But that does not mean the risk of a market shock has vanished, some experts say – quite the contrary.If the Fed continues to ‘taper’ as planned, the US will have ended its easing programme completely after the summer.At a recent press meeting in Amsterdam, Asoka Wöhrmann, co-CIO at Deutsche Asset & Wealth Management, said: “This autumn, the Americans will be all tapered out. Then the market will ask ‘what’s next?’“Quite possibly, the next step will be an interest rate rise. That would actually be the first ‘normal’ monetary action the Fed would take, but even so, it’s something the market is not accustomed to anymore, so this will once again trigger a panic reaction in the markets.”He added: “This will lead to a steepening of the front end of the curve and have a huge impact on the dollar. There will be a lot of volatility in the fall of 2014.”In addition, he expects an uncoupling of European Central Bank (ECB) and Fed strategies.“The ECB will have to step up its accommodative measures even as the Fed tapers its quantitative easing programme,” Wöhrmann said. He fully believes the ECB can and will take the necessary steps.“The credit crunch in Europe’s periphery will be the single most important hurdle to European growth in the next two years,” he said.“The ECB has no choice but to take action – it is crucial to revitalise small and mid caps in peripheral Europe.”The ECB has several means at its disposal other than ‘classic’ monetary easing, which would not work because of the divergence within the European Union between the periphery and the core countries.“The ECB might buy corporate bonds or further relax collateral – this will happen,” Wöhrmann said.“And if the euro should rise above $1.40, then the ECB will consider a negative overnight rate.”Wöhrmann sees the intended European banking union as a landmark step.“All the rest will follow,” he said.But Dominic Rossi, CIO at Fidelity, is not so sure.“I would add that the ECB is in the midst of a policy error,” he said.“They should be much more accommodative already. One clear sign of that is the euro – the currency needs to fall.“I take issue with the ECB failure to act. They could do more, they should do more, and they should do it now.”According to Rossi, “there is no guarantee that, in six months’ time, the ECB will not continue to make the same mistakes”.Wöhrmann is a bit milder in his judgment.“Because of the divergence within the monetary union, the ECB is in a very difficult position, indeed,” he said.“Conventional monetary policy will not work, as any accommodative measures aimed at aiding the periphery will anger the stronger core countries, particularly Germany.“Really, the ECB’s only option is to adopt a form of ‘QE light.”The ECB might leverage instruments including ABS, corporate bonds and covered bonds to revitalise small and mid-cap companies in the periphery.“The ECB must do more, and I have no doubt they will,” Wöhrmann said.“Europe cannot afford the social unrest that would surely result if they don’t.” Once the US Federal Reserve is all “tapered out”, the market will be asking what comes next, industry experts have warned.The Fed’s announcement last year that the time had come to phase out quantitative easing triggered a collective knee-jerk reaction in the markets.The panic has since subsided, and investors are getting used to the idea of ‘tapering’, as the Fed has dubbed the gradual withdrawal of its unprecedented accommodative measures.In a recent statement, Alan Brown, senior adviser at Schroders, said: “With each new round of tapering, the effect on the market further diminishes.”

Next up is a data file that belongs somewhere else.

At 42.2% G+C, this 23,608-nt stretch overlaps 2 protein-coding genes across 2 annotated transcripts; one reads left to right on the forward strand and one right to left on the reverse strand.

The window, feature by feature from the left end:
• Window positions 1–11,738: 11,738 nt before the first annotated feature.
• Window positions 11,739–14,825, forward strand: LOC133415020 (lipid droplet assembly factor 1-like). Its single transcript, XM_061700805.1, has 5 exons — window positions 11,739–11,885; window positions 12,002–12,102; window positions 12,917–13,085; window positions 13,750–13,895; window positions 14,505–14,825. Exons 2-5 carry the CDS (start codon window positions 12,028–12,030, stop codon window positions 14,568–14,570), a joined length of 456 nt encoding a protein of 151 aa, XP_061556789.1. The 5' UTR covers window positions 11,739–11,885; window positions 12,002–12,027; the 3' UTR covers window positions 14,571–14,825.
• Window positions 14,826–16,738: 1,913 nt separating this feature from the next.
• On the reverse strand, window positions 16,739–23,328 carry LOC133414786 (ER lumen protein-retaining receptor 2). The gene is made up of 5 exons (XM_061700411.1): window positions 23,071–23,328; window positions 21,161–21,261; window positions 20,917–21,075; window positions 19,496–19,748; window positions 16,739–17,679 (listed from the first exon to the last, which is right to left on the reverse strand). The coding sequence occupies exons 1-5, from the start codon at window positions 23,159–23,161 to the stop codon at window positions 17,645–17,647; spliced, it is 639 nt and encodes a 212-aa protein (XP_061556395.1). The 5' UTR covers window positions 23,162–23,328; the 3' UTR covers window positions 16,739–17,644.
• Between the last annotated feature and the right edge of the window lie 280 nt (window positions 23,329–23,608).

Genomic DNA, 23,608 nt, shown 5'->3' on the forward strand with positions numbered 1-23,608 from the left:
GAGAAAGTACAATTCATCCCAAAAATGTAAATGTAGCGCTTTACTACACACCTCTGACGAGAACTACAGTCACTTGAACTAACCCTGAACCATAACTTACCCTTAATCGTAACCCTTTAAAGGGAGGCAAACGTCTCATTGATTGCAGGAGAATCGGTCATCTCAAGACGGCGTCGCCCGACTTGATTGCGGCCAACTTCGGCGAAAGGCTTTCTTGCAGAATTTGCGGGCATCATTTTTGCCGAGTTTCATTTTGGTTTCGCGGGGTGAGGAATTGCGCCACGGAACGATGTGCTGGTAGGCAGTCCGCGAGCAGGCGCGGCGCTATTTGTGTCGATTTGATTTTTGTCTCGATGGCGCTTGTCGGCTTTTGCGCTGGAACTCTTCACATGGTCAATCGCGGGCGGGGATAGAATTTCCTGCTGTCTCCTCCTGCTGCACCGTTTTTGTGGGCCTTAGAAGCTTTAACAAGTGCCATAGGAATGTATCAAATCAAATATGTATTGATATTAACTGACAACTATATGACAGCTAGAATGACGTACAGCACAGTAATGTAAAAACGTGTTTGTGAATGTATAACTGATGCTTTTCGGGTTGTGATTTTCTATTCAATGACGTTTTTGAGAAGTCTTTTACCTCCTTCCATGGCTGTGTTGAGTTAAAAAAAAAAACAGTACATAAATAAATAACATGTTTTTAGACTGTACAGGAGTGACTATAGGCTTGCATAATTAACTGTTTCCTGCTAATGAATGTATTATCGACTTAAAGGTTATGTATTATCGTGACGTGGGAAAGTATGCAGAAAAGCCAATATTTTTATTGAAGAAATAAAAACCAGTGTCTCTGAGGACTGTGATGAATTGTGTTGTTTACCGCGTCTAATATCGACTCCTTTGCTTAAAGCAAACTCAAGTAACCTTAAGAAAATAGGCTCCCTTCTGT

Denmark’s ATP is investing DKK500m (€67m) in energy trading firm NEAS Energy in an equity and debt deal the statutory pension fund believes gives it exposure to a little-understood sector with potential for substantial growth.The investment is being made in conjunction with private equity firm Via Venture Partners, which ATP has invested through before, and in which it is the sole investor.The deal consists of the acquisition of a minority stake in NEAS Energy as well as a debt injection, adding up to a total investment of DKK500m.A consortium consisting of Via Venture Partners and ATP will take ownership of around 30% of NEAS Energy for an equity investment of DKK250m, with the former taking approximately 18% and the latter around 12%, and ATP will provide a loan of DKK250m. NEAS Energy – which describes itself as an energy trading and asset management company for the physical and financial management of power, gas and related commodities on energy markets – is based in Aalborg in Denmark but operates internationally.Ulrik Dan Weuder, head of ATP’s infrastructure investments, said: “Co-investing with Via Venture Partners is one way of providing ATP access to attractive direct company investments, as it was also the case in the KMD and Nets investments.”He said ATP was interested in both debt and equity investments in companies it expected to produce good returns to its members.For its part, NEAS Energy said the investment would enable it to continue its international expansion.Bo Lynge Rydahl, chief executive of the company, said: “We see the investment of Via Venture Partners and ATP as an endorsement of our company and the future potential of our business.”Dan Weuder said he was excited about the potential for growth among investments in Europe’s rapidly changing electricity markets.“The European electricity market is in a state of such change right now, there are so many things going on, with a whole new industry of traders being created,” he told IPE.He said the market was now very fragmented following the emergence of so many different sources of energy to be used to supply power. These alternative energy sources, and the uncertainty about when they will be available to the transmission market, has created a new sector of brokers and other operators that need new skills such as weather forecasting.This new sector was needed to manage that power supply and optimise it, Dan Weuder said.“As investors, we need to respond to all this change, and it’s an area where you can really get something wrong if you don’t understand what’s going on,” he said.He said ATP was pleased to work with Via Ventures on the deal not least because the firm “really knows” the companies in which it invests.“It gives us a special protection,” he said. “We do our due diligence, but they are the ones that do most of the work.”On the finance structure of the deal, Dan Weuder said ATP was keen on investments where there was equity including board representation as well as debt.NEAS Energy has more than 200 staff in Aalborg, Stockholm, Hamburg and London and operates in 18 power and gas markets in Europe.It has a portfolio of 6,668MW of installed capacity under management from customers in renewable and thermal energy generation, the investors said.The final transaction is expected to be finalised in the first half of this year, pending approval from the relevant authorities, Via Venture Partners said.Carnegie Investment Bank and Bruun & Hjejle advised NEAS Energy in the deal, as well as its owners, while FIH Partners and Kromann Reumert advised Via Venture Partners.